State Voting Info Web Sites Often Fail Constituents
It has been eight years since the 2000 presidential election revealed the many flaws that existed in the mechanics of U.S. voting systems. Despite that debacle, many states have not made even basic improvements to assist voters -- such as providing user-friendly Web sites that tell them how to register and where to go to vote.
A new study has found that many state election Web sites are too difficult for voters to find and use. Few even provide such fundamental information as whether a person is registered and what will be on the ballot, said Michael Caudell-Feagan, director of Make Voting Work and a senior officer with Pew Center on the States, which released the study, "Being Online is Not Enough: State Election Web Sites."
The findings, released some 20 days before another hotly contested presidential election, are disappointing. Pew found that the average usability score for election Web sites in the 50 states and the District of Columbia is 58 percent -- ranging from a high of 77 percent for Iowa to a low of 33 percent for New Hampshire -- ironic, given its starring role in the primaries.
"Fortunately New Hampshire is small enough that most people are aware of their precincts and election offices," Caudell-Feagan said. "In other states, voters may not have a clue."
Too Many Flaws
Constituents probably need little urging to go online. Nearly two-thirds of voters use the Web to answer questions about the government, according to the Pew Research Center's Internet and American Life Project.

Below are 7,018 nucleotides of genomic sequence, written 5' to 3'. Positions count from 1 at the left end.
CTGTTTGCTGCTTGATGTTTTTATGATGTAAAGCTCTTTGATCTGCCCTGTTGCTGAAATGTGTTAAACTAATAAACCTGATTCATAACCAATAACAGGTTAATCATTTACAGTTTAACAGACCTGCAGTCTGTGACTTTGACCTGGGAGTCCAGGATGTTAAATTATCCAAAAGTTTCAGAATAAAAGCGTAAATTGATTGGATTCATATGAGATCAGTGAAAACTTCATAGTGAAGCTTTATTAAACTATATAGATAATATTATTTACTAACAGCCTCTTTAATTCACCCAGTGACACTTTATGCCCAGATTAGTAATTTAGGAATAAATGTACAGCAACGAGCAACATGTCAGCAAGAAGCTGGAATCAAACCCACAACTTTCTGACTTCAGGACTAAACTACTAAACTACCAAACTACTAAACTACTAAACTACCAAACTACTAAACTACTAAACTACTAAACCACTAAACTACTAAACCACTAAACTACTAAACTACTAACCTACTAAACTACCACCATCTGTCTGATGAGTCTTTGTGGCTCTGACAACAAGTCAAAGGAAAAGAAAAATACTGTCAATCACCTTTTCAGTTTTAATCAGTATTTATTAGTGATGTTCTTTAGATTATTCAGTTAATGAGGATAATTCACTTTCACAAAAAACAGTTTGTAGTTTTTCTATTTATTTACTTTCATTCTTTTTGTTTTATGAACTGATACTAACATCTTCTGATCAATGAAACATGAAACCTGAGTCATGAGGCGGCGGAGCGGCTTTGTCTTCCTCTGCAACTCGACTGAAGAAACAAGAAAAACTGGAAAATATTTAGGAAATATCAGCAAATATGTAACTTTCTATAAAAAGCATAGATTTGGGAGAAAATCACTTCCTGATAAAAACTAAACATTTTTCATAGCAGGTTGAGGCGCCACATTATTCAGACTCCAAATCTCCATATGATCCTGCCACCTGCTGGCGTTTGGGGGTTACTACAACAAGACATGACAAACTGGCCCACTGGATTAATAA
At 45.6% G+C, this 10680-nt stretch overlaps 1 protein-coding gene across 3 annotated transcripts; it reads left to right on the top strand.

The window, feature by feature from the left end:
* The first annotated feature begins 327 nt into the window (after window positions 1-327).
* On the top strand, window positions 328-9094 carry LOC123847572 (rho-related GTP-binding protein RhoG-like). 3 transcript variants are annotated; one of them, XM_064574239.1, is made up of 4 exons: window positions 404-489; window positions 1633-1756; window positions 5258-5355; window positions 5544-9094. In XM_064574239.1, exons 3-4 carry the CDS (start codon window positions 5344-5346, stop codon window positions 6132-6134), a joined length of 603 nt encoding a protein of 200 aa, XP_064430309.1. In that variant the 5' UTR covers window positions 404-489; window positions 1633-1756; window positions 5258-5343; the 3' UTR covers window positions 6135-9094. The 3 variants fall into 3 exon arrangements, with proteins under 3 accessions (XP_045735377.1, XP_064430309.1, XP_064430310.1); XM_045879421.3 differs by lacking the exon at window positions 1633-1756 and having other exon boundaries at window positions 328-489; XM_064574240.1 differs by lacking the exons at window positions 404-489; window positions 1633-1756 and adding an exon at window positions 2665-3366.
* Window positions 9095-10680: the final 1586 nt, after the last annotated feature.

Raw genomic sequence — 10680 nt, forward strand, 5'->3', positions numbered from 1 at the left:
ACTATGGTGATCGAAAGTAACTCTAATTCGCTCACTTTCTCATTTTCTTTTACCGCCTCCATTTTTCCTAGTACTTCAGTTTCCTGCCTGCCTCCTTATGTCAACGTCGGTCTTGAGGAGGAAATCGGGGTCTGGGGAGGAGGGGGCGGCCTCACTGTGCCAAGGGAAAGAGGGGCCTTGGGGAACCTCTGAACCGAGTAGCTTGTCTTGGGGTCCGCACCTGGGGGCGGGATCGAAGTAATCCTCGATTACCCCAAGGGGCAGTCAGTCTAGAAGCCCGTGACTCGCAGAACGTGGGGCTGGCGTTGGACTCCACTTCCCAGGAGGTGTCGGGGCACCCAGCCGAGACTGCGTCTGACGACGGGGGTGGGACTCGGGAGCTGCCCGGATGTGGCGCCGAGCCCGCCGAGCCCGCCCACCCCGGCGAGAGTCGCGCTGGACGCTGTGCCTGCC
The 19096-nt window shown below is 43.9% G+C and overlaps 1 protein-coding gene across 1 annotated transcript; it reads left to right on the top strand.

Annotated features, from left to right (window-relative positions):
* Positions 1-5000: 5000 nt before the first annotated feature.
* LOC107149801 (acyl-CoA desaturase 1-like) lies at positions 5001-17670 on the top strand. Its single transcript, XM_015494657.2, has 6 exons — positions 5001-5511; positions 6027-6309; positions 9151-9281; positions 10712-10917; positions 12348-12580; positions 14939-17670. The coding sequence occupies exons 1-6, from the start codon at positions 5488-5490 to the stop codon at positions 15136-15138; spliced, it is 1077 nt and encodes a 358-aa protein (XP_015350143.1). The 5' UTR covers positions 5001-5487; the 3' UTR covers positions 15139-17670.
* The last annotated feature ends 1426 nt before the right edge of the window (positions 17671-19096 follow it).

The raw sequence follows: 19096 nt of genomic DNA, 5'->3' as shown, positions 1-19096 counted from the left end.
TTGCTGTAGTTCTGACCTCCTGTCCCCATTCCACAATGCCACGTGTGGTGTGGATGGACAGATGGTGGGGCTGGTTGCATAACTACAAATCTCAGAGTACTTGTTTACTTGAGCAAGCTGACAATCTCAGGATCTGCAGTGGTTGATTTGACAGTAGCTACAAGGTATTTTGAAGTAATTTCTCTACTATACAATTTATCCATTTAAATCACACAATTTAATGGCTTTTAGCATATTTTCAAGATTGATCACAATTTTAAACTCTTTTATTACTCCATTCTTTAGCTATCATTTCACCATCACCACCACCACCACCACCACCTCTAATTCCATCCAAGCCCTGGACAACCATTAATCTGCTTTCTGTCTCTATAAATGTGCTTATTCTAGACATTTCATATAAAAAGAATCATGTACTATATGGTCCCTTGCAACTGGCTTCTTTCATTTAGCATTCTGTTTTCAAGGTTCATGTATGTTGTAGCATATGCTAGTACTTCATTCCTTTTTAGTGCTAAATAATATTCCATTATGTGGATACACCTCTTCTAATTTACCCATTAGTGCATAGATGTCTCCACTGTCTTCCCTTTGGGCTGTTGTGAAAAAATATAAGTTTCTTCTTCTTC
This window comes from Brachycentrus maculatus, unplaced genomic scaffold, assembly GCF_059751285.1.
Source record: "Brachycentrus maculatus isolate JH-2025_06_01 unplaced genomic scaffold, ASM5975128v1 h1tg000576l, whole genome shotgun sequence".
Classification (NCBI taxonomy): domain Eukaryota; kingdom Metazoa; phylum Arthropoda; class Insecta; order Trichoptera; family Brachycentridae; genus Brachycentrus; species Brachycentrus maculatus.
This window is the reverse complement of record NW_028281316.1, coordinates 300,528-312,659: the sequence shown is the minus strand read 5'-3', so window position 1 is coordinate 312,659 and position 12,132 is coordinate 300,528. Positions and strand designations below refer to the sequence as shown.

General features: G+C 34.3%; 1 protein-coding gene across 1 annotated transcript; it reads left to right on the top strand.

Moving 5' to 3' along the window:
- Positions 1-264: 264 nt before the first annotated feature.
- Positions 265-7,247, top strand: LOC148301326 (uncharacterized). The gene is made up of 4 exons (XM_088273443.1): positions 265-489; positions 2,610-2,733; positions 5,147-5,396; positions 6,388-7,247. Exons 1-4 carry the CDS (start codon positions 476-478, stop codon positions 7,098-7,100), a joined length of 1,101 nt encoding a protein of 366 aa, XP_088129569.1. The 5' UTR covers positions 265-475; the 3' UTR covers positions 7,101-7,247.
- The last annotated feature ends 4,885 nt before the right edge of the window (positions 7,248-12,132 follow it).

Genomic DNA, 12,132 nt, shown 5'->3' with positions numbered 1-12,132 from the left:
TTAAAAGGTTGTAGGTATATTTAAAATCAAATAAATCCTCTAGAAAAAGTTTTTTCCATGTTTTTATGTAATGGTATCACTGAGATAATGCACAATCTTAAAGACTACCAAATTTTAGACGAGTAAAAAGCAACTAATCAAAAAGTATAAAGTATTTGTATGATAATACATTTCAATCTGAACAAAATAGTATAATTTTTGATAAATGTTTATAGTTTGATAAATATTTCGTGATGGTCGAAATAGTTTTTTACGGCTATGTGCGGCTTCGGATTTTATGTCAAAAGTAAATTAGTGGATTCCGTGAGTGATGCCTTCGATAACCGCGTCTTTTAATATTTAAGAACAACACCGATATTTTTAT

It appears that the problem is the inadequacy of government-run voting information Web sites, not lack of citizen interest.
Few provide research data on voters, David E. Johnson, principal with Strategic Vision, a political consultancy, told CRM Buyer, and many are too hard to navigate.
Most people will spend no more than two minutes attempting to figure out a complex site design.
Other flaws include too much historical or extraneous data, poor search functionality and mislabeled links.
When voters are unable to get the information they need online, they will often call their local precincts, said Caudell-Feagan -- but they rarely get much love. "Government agencies tend to devote their resources to running the precincts and so on. They don't have staffing to handle the call volume that comes in, which can be quite expensive." Such calls can cost from US$10 to $100 to answer.
Those costs -- and a lot of voter frustration -- could be avoided if voters were redirected to better-designed Web sites, and some states actually do have them. Caudell-Feagan pointed to the Texas government's elections Web site as one good model.
Florida is another notable exception.
Strategic Vision's Johnson typically searches state sites for information about voter registration and announced candidates. Recently, he did opposition research for an election in a Florida precinct. "I could find who was donating to the candidate and even break it down by quarter," he said. The opponent, he found, had received the vast majority -- some 75 percent -- of donations from outside of the district.
States that have new secretaries of state tend to have the best Web sites, Johnson theorized. "If they are an incumbent, they won't bother to improve it -- but you can see an overhaul every time a new person gets in the office."
For instance Secretary of State Jennifer Brunner has implemented some good changes to the Ohio site. She narrowly escaped a legal challenge. The U.S. Supreme Court on Friday rejected a Republican challenge that the state is unable to verify thousands of new voter registration applications with a government database. A lower court ruled Brunner must provide the names of people who didn't match with any database; her argument was that the system cannot easily spit out this information.
Once the election is over Ohio might want to take a look at Oregon's Web site, Johnson said. "It has a master list of all registered voters that have been verified."